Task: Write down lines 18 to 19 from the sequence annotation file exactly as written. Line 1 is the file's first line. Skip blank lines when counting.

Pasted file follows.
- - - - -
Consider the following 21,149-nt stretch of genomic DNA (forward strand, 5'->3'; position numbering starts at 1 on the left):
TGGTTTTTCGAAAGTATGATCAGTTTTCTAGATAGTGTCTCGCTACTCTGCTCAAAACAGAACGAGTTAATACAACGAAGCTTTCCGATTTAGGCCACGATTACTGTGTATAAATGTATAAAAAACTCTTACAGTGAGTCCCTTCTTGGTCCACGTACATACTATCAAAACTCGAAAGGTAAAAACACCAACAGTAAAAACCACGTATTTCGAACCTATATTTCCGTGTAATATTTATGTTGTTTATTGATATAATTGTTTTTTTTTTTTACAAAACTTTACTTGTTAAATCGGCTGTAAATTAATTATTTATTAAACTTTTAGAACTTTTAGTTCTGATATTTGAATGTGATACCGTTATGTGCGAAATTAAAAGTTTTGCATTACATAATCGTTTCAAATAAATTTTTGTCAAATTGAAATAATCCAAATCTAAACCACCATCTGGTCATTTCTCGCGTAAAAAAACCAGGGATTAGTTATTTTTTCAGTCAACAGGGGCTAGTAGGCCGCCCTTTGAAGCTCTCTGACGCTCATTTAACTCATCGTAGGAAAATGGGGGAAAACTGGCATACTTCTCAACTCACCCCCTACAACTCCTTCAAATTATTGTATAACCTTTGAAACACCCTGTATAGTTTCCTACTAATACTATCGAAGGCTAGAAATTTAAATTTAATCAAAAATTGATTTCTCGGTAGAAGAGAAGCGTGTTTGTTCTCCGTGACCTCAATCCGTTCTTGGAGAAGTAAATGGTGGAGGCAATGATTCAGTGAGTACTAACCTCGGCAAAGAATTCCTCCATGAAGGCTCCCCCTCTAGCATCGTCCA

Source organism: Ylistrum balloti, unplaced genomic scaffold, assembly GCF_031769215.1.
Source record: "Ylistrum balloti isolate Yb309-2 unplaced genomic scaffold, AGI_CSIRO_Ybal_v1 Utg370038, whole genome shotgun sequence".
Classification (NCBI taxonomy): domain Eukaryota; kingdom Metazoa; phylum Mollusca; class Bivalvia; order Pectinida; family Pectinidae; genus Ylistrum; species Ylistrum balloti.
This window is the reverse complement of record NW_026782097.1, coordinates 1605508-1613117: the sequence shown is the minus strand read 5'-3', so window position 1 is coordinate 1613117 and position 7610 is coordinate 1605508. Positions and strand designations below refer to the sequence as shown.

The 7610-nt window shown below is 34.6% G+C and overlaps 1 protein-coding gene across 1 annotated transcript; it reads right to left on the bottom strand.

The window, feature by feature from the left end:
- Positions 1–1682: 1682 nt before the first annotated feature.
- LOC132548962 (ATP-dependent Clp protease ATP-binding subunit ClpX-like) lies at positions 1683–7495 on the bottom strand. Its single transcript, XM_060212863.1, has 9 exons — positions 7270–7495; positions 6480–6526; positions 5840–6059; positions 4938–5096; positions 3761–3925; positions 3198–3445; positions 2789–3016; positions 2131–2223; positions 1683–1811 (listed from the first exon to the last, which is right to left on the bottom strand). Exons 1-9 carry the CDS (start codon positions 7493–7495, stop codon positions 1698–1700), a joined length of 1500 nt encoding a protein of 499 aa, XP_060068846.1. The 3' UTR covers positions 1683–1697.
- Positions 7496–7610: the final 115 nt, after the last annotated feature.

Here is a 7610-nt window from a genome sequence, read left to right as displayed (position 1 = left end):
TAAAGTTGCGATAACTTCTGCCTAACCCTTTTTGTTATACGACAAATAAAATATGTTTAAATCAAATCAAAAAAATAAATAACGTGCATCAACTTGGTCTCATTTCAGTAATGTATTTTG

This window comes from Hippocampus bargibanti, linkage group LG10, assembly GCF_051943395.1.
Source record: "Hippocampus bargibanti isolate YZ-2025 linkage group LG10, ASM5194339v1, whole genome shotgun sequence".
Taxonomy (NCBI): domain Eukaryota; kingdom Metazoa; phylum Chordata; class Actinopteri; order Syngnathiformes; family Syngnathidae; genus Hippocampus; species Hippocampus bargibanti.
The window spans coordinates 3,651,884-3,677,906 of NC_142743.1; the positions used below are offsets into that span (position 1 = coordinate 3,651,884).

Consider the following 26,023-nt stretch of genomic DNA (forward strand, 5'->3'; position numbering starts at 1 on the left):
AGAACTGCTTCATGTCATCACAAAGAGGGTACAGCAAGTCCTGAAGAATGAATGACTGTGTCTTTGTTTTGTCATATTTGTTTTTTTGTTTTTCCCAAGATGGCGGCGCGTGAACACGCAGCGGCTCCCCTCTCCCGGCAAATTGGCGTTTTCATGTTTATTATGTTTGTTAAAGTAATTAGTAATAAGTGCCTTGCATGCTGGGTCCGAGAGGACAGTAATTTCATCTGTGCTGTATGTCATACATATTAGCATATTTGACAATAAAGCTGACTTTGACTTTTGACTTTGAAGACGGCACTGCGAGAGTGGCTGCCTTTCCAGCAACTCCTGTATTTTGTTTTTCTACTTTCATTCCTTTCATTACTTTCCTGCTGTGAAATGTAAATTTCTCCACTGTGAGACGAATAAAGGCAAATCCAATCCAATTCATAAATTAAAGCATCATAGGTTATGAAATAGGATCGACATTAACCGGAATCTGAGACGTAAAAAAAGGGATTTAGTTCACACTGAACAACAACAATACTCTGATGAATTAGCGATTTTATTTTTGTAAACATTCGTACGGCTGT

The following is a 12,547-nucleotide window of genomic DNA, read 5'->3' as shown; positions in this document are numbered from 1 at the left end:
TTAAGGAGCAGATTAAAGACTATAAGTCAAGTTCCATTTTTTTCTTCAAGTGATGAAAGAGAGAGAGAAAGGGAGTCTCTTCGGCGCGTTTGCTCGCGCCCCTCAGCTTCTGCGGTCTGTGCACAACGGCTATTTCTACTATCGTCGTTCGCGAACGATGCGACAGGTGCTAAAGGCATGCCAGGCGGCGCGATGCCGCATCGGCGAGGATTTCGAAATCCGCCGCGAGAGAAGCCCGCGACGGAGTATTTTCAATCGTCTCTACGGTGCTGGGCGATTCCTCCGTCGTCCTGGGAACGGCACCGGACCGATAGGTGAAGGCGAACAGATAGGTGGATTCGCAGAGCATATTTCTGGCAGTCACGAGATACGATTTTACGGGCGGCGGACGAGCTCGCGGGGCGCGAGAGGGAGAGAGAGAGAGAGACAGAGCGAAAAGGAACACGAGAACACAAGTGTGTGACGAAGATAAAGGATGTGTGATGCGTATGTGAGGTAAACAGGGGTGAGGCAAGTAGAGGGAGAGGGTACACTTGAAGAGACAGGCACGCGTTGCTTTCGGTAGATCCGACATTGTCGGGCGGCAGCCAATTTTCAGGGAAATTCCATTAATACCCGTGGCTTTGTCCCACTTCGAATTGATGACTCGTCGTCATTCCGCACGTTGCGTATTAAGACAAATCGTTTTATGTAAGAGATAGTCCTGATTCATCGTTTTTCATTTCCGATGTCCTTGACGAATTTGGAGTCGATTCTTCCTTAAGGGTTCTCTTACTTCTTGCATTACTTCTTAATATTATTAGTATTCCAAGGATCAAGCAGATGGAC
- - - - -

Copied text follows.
Consider the following 26,023-nt stretch of genomic DNA (forward strand, 5'->3'; position numbering starts at 1 on the left):
AGAACTGCTTCATGTCATCACAAAGAGGGTACAGCAAGTCCTGAAGAATGAATGACTGTGTCTTTGTTTTGTCATATTTGTTTTTTTGTTTTTCCCAAGATGGCGGCGCGTGAACACGCAGCGGCTCCCCTCTCCCGGCAAATTGGCGTTTTCATGTTTATTATGTTTGTTAAAGTAATTAGTAATAAGTGCCTTGCATGCTGGGTCCGAGAGGACAGTAATTTCATCTGTGCTGTATGTCATACATATTAGCATATTTGACAATAAAGCTGACTTTGACTTTTGACTTTGAAGACGGCACTGCGAGAGTGGCTGCCTTTCCAGCAACTCCTGTATTTTGTTTTTCTACTTTCATTCCTTTCATTACTTTCCTGCTGTGAAATGTAAATTTCTCCACTGTGAGACGAATAAAGGCAAATCCAATCCAATTCATAAATTAAAGCATCATAGGTTATGAAATAGGATCGACATTAACCGGAATCTGAGACGTAAAAAAAGGGATTTAGTTCACACTGAACAACAACAATACTCTGATGAATTAGCGATTTTATTTTTGTAAACATTCGTACGGCTGT